Hardrace Camber Kit Install – Brandon’s Integra

One of the main things that I will be focusing on this year is actually my own 1997 Acura Integra RS SE. You might’ve seen a little bit about it in my 2012 recap, but incase you missed it, it’s been an ongoing project of mine for the past couple years.

I won’t go into too much detail about what’s already done with the car, but rather I’m going to be showing everything that’s being done to the car this year as I have quite a lot planned for it (not to mention a basement full of car parts). Since I’ve owned the car, it has been my daily driving serving double duty on both the street and the track, as well as summer and our harsh Canadian winters.

The car actually came equipped with DropZone N1 coilovers ,which to be honest were not my first choice, but they’ve done rather well so far for my purpose and were already set at the ride height I wanted. Of course a lowered ride height (in this case, slammed) means an increase (or is it decrease?) in negative camber. A lot of it infact. To help cure as well as control the camber, a set of camber kits were in order. Hardrace was the brand of choice, with the front camber kits being shown here…

…and the pair of rears here. I must say that I’m very impressed with the quality of these products and can confidently recommend them to anyone.

Before we begin, I would like to give out a huge thanks to my good friend Ray who helped me with the install (Thanks bro!). Moving on with the actual install, we first had to get your car up in the air, which for most cars, no problem. Cars with about four inches of ground clearance however, problem. I’ve gotten used to this by now, so driving onto a few planks of wood to help give the car some extra ground clearance always does the trick. After that, raise the car even more by using a floor jack, then put the lift arms under the car and we’re in business.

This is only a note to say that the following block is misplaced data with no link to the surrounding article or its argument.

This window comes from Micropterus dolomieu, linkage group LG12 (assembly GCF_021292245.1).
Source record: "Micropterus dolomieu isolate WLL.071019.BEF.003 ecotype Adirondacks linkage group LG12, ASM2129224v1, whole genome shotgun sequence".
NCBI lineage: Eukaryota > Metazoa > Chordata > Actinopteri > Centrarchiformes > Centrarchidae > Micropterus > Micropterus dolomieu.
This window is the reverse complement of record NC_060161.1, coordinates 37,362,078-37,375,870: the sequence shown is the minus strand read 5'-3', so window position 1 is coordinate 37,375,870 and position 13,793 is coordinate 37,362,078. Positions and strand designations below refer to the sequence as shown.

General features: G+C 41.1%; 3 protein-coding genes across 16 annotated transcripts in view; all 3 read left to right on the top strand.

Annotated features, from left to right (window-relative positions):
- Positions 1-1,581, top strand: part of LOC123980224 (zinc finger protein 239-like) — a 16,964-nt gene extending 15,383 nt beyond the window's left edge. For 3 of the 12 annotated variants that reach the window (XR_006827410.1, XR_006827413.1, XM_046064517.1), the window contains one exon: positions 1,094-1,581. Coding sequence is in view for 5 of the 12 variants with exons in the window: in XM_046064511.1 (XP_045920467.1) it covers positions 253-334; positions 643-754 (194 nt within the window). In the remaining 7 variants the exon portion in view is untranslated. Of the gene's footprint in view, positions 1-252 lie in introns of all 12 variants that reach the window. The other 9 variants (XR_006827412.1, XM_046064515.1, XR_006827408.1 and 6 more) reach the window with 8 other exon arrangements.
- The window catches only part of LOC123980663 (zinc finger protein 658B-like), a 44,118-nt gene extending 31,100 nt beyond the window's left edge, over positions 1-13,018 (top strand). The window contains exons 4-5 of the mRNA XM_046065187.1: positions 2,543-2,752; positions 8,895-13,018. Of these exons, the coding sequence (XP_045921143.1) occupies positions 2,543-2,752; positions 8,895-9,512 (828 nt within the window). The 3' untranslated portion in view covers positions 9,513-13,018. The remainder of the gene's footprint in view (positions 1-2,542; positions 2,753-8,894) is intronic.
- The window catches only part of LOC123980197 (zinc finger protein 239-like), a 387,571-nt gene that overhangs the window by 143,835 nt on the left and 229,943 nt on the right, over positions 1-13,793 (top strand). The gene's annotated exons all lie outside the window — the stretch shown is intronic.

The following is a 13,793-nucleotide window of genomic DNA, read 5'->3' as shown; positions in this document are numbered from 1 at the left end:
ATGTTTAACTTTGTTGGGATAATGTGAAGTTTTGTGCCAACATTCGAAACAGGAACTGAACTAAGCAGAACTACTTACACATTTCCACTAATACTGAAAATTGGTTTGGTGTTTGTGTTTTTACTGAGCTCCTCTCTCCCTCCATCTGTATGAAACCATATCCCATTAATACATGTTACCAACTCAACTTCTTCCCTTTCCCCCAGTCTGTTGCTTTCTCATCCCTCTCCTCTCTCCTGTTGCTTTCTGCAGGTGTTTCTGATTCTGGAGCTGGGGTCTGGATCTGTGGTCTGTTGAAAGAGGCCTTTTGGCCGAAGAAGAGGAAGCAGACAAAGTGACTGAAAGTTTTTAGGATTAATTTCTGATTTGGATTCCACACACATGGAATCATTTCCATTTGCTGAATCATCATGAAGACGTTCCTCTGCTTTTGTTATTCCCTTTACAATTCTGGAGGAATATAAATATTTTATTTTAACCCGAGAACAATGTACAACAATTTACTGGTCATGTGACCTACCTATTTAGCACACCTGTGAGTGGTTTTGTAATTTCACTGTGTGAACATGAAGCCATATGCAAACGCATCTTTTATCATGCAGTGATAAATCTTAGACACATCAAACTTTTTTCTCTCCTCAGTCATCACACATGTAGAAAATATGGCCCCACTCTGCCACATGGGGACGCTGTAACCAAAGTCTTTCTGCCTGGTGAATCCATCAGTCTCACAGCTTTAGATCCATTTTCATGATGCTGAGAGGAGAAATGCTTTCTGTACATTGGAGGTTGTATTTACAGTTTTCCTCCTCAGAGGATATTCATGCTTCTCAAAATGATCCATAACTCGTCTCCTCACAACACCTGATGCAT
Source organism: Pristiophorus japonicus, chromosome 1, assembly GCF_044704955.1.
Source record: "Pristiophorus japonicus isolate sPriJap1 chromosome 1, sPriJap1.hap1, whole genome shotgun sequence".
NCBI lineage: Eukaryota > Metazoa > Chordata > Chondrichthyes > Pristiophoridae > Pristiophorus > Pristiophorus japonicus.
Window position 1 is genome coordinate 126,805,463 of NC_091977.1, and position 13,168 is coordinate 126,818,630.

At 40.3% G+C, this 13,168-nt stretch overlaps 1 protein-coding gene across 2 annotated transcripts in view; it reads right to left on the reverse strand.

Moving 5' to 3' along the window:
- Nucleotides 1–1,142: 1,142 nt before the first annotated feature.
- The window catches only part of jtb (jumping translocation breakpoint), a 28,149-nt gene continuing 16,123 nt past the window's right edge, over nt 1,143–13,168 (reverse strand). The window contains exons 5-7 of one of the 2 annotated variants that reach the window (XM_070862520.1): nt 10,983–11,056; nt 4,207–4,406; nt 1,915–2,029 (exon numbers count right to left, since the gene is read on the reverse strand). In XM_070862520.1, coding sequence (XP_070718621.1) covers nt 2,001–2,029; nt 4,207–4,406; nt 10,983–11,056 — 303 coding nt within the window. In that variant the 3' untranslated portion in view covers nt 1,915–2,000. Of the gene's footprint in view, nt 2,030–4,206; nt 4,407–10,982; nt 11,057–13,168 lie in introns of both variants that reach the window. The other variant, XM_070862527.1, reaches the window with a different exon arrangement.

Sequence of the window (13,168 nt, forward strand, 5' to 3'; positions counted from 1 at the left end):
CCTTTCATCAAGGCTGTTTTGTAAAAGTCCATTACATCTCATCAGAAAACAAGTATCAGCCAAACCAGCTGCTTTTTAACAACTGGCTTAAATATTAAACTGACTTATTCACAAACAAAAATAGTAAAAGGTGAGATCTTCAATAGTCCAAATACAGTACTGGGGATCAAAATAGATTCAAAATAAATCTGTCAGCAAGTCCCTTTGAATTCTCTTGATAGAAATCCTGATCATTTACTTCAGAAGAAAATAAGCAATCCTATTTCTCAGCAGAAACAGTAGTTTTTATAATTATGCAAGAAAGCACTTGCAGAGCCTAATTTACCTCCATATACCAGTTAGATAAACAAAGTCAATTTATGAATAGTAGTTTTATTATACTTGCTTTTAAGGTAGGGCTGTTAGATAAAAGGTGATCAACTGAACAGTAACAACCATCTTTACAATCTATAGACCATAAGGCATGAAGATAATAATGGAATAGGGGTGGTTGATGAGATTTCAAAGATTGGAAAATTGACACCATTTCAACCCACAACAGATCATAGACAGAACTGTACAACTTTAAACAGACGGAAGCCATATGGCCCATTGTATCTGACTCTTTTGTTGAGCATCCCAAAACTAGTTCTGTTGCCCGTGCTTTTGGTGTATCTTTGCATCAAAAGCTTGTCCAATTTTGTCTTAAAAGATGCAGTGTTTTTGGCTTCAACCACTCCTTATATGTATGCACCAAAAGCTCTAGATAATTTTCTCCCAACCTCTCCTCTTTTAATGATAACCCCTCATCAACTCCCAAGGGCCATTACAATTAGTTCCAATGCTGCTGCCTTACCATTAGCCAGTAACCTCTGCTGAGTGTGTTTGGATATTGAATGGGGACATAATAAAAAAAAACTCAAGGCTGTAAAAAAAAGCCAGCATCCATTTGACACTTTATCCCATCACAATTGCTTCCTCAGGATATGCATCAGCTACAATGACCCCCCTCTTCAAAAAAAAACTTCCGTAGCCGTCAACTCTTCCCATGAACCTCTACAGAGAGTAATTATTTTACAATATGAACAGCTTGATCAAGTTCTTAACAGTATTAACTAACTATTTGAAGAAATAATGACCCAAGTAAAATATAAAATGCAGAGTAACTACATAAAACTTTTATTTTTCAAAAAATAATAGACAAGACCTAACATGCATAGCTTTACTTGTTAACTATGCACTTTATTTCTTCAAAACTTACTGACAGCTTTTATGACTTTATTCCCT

We started off with the rears as that would be much easier than the fronts (supposed to be anyways).

To our surprize, none of the bolts on the factory control arm were seized!

Here we can see the Hardrace rear camber kit next to the OEM control arm. In this photo the Hardrace component is about the same length as its OEM counterpart with lots of room for adjustment available.

Before installing the new camber kits, we went ahead and took the precaution of coating them in anti-seizing grease to help prevent them from getting stuck in the future. Simply take the rear camber kits apart…

…apply the anti-seize grease…

…and simply put them back together.

Putting the camber kits back in weren’t too much trouble as the fit on these were perfect. The tricky part was getting the trailing arm to line up with the camber kit so you can bolt the two back together.

Nothing a little elbow grease can’t solve however.

While we were at it, I went ahead and had my rear drivers side coilover assembly taken out to get the height adjusted (it always sat a little lower than the passenger side – 15mm’s as it turned out). If you have coilovers and winter drive your car, there’s a good chance that the collars on the coilovers are seized. Make sure to spray them with penetrating oil and let it soak in for a while to help get them loose again.

The coilover got the anti-seizing treatment as well!

With the rear install complete, time to move onto the front. We begin by cutting the cotter pin on the ball joint (make sure you have new ones).

Next unbolt the OEM upper control arms and coilover from the top of the strut tower (here you can see my ghetto intake support).